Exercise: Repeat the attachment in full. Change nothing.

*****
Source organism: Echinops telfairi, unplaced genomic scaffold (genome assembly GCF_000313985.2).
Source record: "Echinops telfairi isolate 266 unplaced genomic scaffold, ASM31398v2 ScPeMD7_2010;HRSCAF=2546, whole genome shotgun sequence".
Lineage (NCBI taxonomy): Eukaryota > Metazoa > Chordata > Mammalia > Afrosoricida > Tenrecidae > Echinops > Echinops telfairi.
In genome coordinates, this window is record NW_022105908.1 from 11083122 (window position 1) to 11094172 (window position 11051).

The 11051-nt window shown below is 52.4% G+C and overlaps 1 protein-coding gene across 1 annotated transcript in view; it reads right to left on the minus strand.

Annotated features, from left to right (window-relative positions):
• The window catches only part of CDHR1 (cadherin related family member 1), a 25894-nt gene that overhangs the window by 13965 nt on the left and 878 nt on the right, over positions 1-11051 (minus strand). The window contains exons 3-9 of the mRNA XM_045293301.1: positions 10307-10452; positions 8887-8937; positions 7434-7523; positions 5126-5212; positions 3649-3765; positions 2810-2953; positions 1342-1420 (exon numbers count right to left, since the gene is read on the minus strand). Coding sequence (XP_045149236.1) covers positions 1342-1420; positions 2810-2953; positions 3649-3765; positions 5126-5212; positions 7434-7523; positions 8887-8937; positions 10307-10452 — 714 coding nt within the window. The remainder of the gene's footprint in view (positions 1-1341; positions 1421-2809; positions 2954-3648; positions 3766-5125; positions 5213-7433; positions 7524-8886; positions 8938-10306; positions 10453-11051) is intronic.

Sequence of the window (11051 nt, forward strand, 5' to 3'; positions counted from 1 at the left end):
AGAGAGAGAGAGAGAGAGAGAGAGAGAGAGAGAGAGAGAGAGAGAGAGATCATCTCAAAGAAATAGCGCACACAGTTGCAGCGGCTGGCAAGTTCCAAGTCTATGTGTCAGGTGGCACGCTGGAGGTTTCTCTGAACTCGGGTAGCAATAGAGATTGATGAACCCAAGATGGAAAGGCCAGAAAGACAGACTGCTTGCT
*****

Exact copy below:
Source organism: Echinops telfairi, unplaced genomic scaffold (genome assembly GCF_000313985.2).
Source record: "Echinops telfairi isolate 266 unplaced genomic scaffold, ASM31398v2 ScPeMD7_2010;HRSCAF=2546, whole genome shotgun sequence".
Lineage (NCBI taxonomy): Eukaryota > Metazoa > Chordata > Mammalia > Afrosoricida > Tenrecidae > Echinops > Echinops telfairi.
In genome coordinates, this window is record NW_022105908.1 from 11083122 (window position 1) to 11094172 (window position 11051).

The 11051-nt window shown below is 52.4% G+C and overlaps 1 protein-coding gene across 1 annotated transcript in view; it reads right to left on the minus strand.

Annotated features, from left to right (window-relative positions):
• The window catches only part of CDHR1 (cadherin related family member 1), a 25894-nt gene that overhangs the window by 13965 nt on the left and 878 nt on the right, over positions 1-11051 (minus strand). The window contains exons 3-9 of the mRNA XM_045293301.1: positions 10307-10452; positions 8887-8937; positions 7434-7523; positions 5126-5212; positions 3649-3765; positions 2810-2953; positions 1342-1420 (exon numbers count right to left, since the gene is read on the minus strand). Coding sequence (XP_045149236.1) covers positions 1342-1420; positions 2810-2953; positions 3649-3765; positions 5126-5212; positions 7434-7523; positions 8887-8937; positions 10307-10452 — 714 coding nt within the window. The remainder of the gene's footprint in view (positions 1-1341; positions 1421-2809; positions 2954-3648; positions 3766-5125; positions 5213-7433; positions 7524-8886; positions 8938-10306; positions 10453-11051) is intronic.

Sequence of the window (11051 nt, forward strand, 5' to 3'; positions counted from 1 at the left end):
AGAGAGAGAGAGAGAGAGAGAGAGAGAGAGAGAGAGAGAGAGAGAGAGATCATCTCAAAGAAATAGCGCACACAGTTGCAGCGGCTGGCAAGTTCCAAGTCTATGTGTCAGGTGGCACGCTGGAGGTTTCTCTGAACTCGGGTAGCAATAGAGATTGATGAACCCAAGATGGAAAGGCCAGAAAGACAGACTGCTTGCT